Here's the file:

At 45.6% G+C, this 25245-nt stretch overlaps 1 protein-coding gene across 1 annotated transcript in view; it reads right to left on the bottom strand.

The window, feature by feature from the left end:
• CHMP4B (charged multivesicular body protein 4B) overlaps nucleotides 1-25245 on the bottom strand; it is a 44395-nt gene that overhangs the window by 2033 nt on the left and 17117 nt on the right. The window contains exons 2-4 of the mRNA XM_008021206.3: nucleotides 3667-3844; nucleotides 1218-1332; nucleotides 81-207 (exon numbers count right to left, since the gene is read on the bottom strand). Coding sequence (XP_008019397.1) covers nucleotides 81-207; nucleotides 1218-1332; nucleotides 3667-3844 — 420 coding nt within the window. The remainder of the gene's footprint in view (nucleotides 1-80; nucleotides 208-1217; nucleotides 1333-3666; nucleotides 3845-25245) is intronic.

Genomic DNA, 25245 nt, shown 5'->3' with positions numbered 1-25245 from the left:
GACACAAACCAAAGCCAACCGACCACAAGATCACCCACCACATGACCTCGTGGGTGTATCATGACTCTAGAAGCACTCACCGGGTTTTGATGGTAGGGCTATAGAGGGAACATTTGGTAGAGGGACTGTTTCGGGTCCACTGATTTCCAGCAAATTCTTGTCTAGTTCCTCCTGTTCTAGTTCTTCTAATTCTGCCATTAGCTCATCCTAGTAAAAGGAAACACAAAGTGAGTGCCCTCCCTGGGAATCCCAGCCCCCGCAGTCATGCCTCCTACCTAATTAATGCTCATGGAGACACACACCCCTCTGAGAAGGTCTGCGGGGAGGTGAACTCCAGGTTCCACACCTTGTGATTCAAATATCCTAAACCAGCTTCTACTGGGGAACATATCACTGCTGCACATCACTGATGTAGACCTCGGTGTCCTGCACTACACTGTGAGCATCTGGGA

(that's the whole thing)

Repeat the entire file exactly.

At 45.6% G+C, this 25245-nt stretch overlaps 1 protein-coding gene across 1 annotated transcript in view; it reads right to left on the bottom strand.

The window, feature by feature from the left end:
• CHMP4B (charged multivesicular body protein 4B) overlaps nucleotides 1-25245 on the bottom strand; it is a 44395-nt gene that overhangs the window by 2033 nt on the left and 17117 nt on the right. The window contains exons 2-4 of the mRNA XM_008021206.3: nucleotides 3667-3844; nucleotides 1218-1332; nucleotides 81-207 (exon numbers count right to left, since the gene is read on the bottom strand). Coding sequence (XP_008019397.1) covers nucleotides 81-207; nucleotides 1218-1332; nucleotides 3667-3844 — 420 coding nt within the window. The remainder of the gene's footprint in view (nucleotides 1-80; nucleotides 208-1217; nucleotides 1333-3666; nucleotides 3845-25245) is intronic.

Genomic DNA, 25245 nt, shown 5'->3' with positions numbered 1-25245 from the left:
GACACAAACCAAAGCCAACCGACCACAAGATCACCCACCACATGACCTCGTGGGTGTATCATGACTCTAGAAGCACTCACCGGGTTTTGATGGTAGGGCTATAGAGGGAACATTTGGTAGAGGGACTGTTTCGGGTCCACTGATTTCCAGCAAATTCTTGTCTAGTTCCTCCTGTTCTAGTTCTTCTAATTCTGCCATTAGCTCATCCTAGTAAAAGGAAACACAAAGTGAGTGCCCTCCCTGGGAATCCCAGCCCCCGCAGTCATGCCTCCTACCTAATTAATGCTCATGGAGACACACACCCCTCTGAGAAGGTCTGCGGGGAGGTGAACTCCAGGTTCCACACCTTGTGATTCAAATATCCTAAACCAGCTTCTACTGGGGAACATATCACTGCTGCACATCACTGATGTAGACCTCGGTGTCCTGCACTACACTGTGAGCATCTGGGA